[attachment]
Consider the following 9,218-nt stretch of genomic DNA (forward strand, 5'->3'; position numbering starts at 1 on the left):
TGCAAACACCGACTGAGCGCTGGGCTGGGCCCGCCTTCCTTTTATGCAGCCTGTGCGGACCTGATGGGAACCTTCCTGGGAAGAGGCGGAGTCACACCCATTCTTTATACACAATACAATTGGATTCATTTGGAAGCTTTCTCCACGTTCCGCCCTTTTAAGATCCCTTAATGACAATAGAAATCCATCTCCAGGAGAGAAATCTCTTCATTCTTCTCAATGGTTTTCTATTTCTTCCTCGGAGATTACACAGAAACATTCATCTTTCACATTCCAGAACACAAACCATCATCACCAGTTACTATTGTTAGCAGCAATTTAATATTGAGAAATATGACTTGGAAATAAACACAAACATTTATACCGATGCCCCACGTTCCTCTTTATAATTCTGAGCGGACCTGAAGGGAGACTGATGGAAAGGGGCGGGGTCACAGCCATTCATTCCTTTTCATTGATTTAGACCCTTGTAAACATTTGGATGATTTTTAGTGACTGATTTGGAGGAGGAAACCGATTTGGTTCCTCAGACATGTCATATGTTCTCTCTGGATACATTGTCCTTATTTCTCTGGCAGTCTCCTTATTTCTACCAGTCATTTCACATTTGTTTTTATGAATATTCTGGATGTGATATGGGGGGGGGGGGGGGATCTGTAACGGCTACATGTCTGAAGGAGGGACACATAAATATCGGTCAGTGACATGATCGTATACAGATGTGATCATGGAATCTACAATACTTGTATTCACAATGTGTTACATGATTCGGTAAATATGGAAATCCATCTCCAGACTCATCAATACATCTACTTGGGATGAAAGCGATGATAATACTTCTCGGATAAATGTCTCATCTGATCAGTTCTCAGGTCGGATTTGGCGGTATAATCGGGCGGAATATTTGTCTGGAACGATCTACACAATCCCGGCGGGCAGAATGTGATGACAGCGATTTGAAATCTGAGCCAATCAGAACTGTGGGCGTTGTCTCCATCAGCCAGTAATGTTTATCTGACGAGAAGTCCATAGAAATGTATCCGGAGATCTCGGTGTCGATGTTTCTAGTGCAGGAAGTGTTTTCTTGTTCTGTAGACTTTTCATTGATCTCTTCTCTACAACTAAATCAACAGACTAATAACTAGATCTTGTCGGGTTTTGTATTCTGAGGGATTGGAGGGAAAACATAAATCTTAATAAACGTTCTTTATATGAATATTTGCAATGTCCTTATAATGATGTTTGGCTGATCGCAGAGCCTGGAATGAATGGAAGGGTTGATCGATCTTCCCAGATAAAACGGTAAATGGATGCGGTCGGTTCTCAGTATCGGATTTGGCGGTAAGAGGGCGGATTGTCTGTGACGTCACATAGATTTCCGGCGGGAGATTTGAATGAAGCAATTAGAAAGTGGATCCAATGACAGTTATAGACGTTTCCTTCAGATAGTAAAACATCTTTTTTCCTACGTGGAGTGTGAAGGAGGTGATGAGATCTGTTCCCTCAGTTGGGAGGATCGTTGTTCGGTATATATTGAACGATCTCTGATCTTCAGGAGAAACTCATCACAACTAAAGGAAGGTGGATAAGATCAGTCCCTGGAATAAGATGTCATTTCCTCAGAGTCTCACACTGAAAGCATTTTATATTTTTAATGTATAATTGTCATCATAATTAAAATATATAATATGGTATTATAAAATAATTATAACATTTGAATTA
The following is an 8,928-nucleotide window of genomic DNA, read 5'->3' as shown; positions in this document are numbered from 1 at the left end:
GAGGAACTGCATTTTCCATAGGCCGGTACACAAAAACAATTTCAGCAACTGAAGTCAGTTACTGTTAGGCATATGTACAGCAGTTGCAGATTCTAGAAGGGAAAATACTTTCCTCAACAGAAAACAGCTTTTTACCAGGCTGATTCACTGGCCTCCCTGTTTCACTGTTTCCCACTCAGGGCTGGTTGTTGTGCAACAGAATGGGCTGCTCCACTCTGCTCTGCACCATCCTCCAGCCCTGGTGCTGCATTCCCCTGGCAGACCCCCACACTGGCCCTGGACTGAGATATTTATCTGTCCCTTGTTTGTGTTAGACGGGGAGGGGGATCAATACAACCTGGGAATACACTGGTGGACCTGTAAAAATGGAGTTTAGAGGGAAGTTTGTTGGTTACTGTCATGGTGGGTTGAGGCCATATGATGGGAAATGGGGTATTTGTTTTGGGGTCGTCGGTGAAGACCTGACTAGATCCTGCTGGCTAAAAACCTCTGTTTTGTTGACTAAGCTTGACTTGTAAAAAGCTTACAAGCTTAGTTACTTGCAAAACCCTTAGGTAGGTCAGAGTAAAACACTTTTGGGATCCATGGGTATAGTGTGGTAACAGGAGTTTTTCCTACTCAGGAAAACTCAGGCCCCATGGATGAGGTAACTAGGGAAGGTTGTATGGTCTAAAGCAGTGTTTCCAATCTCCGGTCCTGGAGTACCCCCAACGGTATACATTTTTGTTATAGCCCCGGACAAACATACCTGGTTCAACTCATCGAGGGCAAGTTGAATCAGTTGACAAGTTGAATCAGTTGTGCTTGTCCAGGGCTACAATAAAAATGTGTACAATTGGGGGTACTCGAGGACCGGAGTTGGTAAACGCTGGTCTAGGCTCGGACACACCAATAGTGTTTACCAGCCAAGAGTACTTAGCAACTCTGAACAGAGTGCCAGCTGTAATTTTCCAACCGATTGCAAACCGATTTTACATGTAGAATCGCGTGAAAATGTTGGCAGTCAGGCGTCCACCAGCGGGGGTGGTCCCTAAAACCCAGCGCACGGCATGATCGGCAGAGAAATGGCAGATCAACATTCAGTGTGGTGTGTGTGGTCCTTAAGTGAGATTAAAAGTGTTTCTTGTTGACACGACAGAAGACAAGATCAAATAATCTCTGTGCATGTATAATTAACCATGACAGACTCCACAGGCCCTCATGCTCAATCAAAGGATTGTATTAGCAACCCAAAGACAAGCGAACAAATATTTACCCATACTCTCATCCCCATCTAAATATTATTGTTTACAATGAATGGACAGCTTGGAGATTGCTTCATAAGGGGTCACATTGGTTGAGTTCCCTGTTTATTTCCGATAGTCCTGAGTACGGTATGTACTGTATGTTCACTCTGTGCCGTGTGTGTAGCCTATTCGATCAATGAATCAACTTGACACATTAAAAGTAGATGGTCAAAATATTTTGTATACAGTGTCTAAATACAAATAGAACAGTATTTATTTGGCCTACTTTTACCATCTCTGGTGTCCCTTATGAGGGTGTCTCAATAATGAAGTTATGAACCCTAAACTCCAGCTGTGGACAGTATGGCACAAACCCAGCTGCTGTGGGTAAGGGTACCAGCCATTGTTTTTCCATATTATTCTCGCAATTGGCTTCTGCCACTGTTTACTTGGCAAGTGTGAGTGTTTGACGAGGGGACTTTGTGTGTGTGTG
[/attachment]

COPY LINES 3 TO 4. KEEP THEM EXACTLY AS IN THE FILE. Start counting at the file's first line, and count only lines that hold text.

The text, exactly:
The following is an 8,928-nucleotide window of genomic DNA, read 5'->3' as shown; positions in this document are numbered from 1 at the left end:
GAGGAACTGCATTTTCCATAGGCCGGTACACAAAAACAATTTCAGCAACTGAAGTCAGTTACTGTTAGGCATATGTACAGCAGTTGCAGATTCTAGAAGGGAAAATACTTTCCTCAACAGAAAACAGCTTTTTACCAGGCTGATTCACTGGCCTCCCTGTTTCACTGTTTCCCACTCAGGGCTGGTTGTTGTGCAACAGAATGGGCTGCTCCACTCTGCTCTGCACCATCCTCCAGCCCTGGTGCTGCATTCCCCTGGCAGACCCCCACACTGGCCCTGGACTGAGATATTTATCTGTCCCTTGTTTGTGTTAGACGGGGAGGGGGATCAATACAACCTGGGAATACACTGGTGGACCTGTAAAAATGGAGTTTAGAGGGAAGTTTGTTGGTTACTGTCATGGTGGGTTGAGGCCATATGATGGGAAATGGGGTATTTGTTTTGGGGTCGTCGGTGAAGACCTGACTAGATCCTGCTGGCTAAAAACCTCTGTTTTGTTGACTAAGCTTGACTTGTAAAAAGCTTACAAGCTTAGTTACTTGCAAAACCCTTAGGTAGGTCAGAGTAAAACACTTTTGGGATCCATGGGTATAGTGTGGTAACAGGAGTTTTTCCTACTCAGGAAAACTCAGGCCCCATGGATGAGGTAACTAGGGAAGGTTGTATGGTCTAAAGCAGTGTTTCCAATCTCCGGTCCTGGAGTACCCCCAACGGTATACATTTTTGTTATAGCCCCGGACAAACATACCTGGTTCAACTCATCGAGGGCAAGTTGAATCAGTTGACAAGTTGAATCAGTTGTGCTTGTCCAGGGCTACAATAAAAATGTGTACAATTGGGGGTACTCGAGGACCGGAGTTGGTAAACGCTGGTCTAGGCTCGGACACACCAATAGTGTTTACCAGCCAAGAGTACTTAGCAACTCTGAACAGAGTGCCAGCTGTAATTTTCCAACCGATTGCAAACCGATTTTACATGTAGAATCGCGTGAAAATGTTGGCAGTCAGGCGTCCACCAGCGGGGGTGGTCCCTAAAACCCAGCGCACGGCATGATCGGCAGAGAAATGGCAGATCAACATTCAGTGTGGTGTGTGTGGTCCTTAAGTGAGATTAAAAGTGTTTCTTGTTGACACGACAGAAGACAAGATCAAATAATCTCTGTGCATGTATAATTAACCATGACAGACTCCACAGGCCCTCATGCTCAATCAAAGGATTGTATTAGCAACCCAAAGACAAGCGAACAAATATTTACCCATACTCTCATCCCCATCTAAATATTATTGTTTACAATGAATGGACAGCTTGGAGATTGCTTCATAAGGGGTCACATTGGTTGAGTTCCCTGTTTATTTCCGATAGTCCTGAGTACGGTATGTACTGTATGTTCACTCTGTGCCGTGTGTGTAGCCTATTCGATCAATGAATCAACTTGACACATTAAAAGTAGATGGTCAAAATATTTTGTATACAGTGTCTAAATACAAATAGAACAGTATTTATTTGGCCTACTTTTACCATCTCTGGTGTCCCTTATGAGGGTGTCTCAATAATGAAGTTATGAACCCTAAACTCCAGCTGTGGACAGTATGGCACAAACCCAGCTGCTGTGGGTAAGGGTACCAGCCATTGTTTTTCCATATTATTCTCGCAATTGGCTTCTGCCACTGTTTACTTGGCAAGTGTGAGTGTTTGACGAGGGGACTTTGTGTGTGTGTG